The ACA is the professional organization tThe American Camp Association (ACA) is the professional organization that educates camp owners and directors in the administration of key aspects of camp operation, program quality, and the health and safety of campers and staff. The ACA also establishes guidelines for policies, procedures, and practices when running a camp. Of course, Camp Weequahic is a fully accredited member of the ACA. Each year, camp professionals gather for a national conference to discuss their work. Last year’s conference title alone, 20/20 Toolbox: Tomorrow’s Camps, Today’s Realities illustrates how camps are focused on creating the very best experiences for today and also into the future.
The staff at Camp Weequahic works all year to make sure that facilities are maintained and prepared for when camp is in session. There are so many details to take care of— from making sure that buildings are cared for, to improving camp facilities, adding or updating equipment and ensuring that health and safety codes are met. Camp owners and managers also have to keep up with changing demographics and expectations from their clientele. So long before campers arrive, camp staff are learning about new practices, meeting up to date regulations, putting current ideas into practice and working towards providing the best of the best. There are activities and events to plan, qualified counselors to recruit, ideas for even more fun than last year to implement and new campers to meet around the country. As camper’s needs and tastes change over the years, camp staff are dedicated to making each year as special as the last–and while traditions are an important part of camp life there is lots of room for fresh programs too.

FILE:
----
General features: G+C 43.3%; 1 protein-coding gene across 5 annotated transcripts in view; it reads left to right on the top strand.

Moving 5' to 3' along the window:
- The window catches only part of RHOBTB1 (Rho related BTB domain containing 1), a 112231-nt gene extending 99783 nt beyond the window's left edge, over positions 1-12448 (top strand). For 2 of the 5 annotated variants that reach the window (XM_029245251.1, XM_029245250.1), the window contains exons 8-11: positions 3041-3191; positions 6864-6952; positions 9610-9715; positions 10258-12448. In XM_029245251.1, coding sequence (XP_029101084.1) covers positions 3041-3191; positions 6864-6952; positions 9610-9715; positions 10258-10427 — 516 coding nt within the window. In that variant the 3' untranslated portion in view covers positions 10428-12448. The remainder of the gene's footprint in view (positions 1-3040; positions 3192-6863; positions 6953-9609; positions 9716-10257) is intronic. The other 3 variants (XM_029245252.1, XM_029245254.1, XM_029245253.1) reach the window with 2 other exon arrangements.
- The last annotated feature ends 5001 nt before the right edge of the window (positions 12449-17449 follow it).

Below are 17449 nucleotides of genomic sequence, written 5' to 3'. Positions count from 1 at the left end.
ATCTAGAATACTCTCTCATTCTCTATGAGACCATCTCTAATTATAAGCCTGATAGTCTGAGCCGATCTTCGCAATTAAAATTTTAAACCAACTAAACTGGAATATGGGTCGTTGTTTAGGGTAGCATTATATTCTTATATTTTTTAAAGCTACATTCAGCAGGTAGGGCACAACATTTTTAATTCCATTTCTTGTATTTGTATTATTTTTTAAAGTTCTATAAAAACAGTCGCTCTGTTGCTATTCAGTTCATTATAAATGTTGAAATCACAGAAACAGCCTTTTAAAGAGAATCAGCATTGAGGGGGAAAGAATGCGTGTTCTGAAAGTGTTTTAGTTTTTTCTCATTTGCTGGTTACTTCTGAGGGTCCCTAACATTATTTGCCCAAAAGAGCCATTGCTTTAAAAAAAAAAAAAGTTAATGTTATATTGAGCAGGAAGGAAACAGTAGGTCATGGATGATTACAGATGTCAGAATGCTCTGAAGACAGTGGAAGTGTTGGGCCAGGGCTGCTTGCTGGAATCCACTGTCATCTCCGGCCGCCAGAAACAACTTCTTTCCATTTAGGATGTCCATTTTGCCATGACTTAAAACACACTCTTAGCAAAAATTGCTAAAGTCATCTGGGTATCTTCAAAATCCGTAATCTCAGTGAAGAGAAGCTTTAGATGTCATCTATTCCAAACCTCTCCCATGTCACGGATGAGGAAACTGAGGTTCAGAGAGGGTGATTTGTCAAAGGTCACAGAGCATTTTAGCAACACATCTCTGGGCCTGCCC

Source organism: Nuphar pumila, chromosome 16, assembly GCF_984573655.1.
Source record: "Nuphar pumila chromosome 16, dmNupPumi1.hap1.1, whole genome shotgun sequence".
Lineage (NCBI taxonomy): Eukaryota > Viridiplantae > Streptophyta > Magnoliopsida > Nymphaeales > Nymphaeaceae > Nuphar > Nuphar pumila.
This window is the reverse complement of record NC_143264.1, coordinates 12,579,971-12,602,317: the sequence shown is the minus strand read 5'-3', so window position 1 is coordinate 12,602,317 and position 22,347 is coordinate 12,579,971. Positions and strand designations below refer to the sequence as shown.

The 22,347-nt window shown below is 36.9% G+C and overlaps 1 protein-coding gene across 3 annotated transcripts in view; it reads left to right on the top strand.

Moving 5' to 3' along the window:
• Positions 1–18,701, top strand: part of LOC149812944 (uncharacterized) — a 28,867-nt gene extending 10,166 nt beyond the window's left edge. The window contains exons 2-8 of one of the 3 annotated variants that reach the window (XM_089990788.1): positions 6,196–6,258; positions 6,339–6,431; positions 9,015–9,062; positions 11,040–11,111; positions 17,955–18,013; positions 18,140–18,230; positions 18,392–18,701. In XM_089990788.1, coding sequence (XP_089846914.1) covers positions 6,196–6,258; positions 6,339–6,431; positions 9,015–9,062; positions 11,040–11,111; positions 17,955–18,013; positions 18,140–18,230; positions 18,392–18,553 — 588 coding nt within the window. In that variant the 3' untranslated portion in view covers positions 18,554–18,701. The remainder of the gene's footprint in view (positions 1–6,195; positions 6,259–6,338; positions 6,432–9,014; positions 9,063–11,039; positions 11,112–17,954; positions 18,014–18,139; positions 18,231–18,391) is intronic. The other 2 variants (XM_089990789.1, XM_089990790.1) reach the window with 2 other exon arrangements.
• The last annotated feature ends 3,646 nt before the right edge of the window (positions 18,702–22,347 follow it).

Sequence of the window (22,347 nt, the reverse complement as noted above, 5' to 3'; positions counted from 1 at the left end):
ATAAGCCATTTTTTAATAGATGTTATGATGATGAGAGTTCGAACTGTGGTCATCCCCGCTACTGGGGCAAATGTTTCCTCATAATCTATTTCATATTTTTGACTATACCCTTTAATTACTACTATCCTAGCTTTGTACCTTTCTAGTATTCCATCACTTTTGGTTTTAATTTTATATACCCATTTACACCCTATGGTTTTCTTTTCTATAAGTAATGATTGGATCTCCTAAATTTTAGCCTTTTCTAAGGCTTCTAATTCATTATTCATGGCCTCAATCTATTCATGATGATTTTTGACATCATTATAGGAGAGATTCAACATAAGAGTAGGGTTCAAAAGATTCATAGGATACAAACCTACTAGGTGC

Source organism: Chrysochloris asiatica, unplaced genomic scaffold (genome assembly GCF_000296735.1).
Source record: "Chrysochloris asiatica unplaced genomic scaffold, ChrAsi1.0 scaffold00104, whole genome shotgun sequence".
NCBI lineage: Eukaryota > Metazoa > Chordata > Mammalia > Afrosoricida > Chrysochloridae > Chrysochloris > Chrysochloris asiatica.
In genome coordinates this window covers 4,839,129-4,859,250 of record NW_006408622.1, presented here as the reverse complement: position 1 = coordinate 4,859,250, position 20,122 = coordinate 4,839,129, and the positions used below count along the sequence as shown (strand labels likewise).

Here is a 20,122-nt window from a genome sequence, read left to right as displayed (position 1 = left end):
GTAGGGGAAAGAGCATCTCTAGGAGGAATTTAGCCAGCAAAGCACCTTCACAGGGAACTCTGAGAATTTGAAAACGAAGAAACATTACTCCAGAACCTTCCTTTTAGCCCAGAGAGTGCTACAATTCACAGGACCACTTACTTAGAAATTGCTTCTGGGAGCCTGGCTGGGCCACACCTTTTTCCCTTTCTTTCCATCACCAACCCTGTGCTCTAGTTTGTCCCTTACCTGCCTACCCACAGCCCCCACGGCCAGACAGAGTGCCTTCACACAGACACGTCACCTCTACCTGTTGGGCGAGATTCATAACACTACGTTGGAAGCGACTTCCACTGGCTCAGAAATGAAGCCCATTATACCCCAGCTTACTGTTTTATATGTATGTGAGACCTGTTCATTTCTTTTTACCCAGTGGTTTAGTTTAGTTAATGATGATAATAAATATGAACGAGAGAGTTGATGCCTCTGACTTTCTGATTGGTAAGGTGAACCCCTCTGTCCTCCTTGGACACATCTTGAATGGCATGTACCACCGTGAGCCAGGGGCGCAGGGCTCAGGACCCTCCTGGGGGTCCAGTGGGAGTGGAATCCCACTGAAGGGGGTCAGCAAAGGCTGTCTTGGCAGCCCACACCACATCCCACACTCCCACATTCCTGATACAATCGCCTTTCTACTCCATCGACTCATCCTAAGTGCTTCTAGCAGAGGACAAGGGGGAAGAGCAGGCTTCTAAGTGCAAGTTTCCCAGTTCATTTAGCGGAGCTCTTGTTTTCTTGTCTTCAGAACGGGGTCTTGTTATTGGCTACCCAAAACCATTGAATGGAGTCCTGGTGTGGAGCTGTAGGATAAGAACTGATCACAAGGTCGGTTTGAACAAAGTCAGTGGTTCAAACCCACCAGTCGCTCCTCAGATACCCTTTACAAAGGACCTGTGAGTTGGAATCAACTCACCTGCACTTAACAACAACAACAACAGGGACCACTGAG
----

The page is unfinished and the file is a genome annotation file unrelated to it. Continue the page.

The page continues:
At Camp Weequahic, we have instituted a Total Choice Program, allowing our campers to develop their own individual summer experiences. Our motto: Your Summer. Your Choice! Each Weequahic day will provide a balance of program periods where campers have the opportunity to explore their own interests through daily choices. This exciting approach to daily programming will make it more interesting for our campers and allow for even better skill instruction led by top NCAA former athletes and current coaches. In addition to the exciting program changes, we have renovated our bunks with new bathrooms and new beds and cubbies. Our facility has also been expanded with the addition of a new Skate Park. It’s out-of-sight!!
As parents, we often hear predictions about the necessity for our children to prepare for a new and “global” world. While some people explain that the roots for global interactions were planted centuries ago, current electronic and transportation technologies make people across the globe even more connected and interdependent. So how can we prepare our children and give them experiences to help them become globally literate?
Of course, travel is an obvious way to help children increase their cultural currency, but going to camp also helps foster global thinking and skills in specific ways. Summer camp is a place where children from around the world and different parts of the United States connect with each other, build lifelong friendships, try new things and practice living together. At Camp Weequahic for example, campers have recently travelled from France, Spain, Switzerland and Venezuela to join in the fun. On average, about 5% of campers come from outside the United States but wherever your child departs from, they can benefit from the diverse mix of kids at camp. They can practice a language and will definitely learn about different customs with daily interaction and time to soak it all in. Most importantly, they will learn how to respectfully engage with people with different views, who may not approach everything the same way.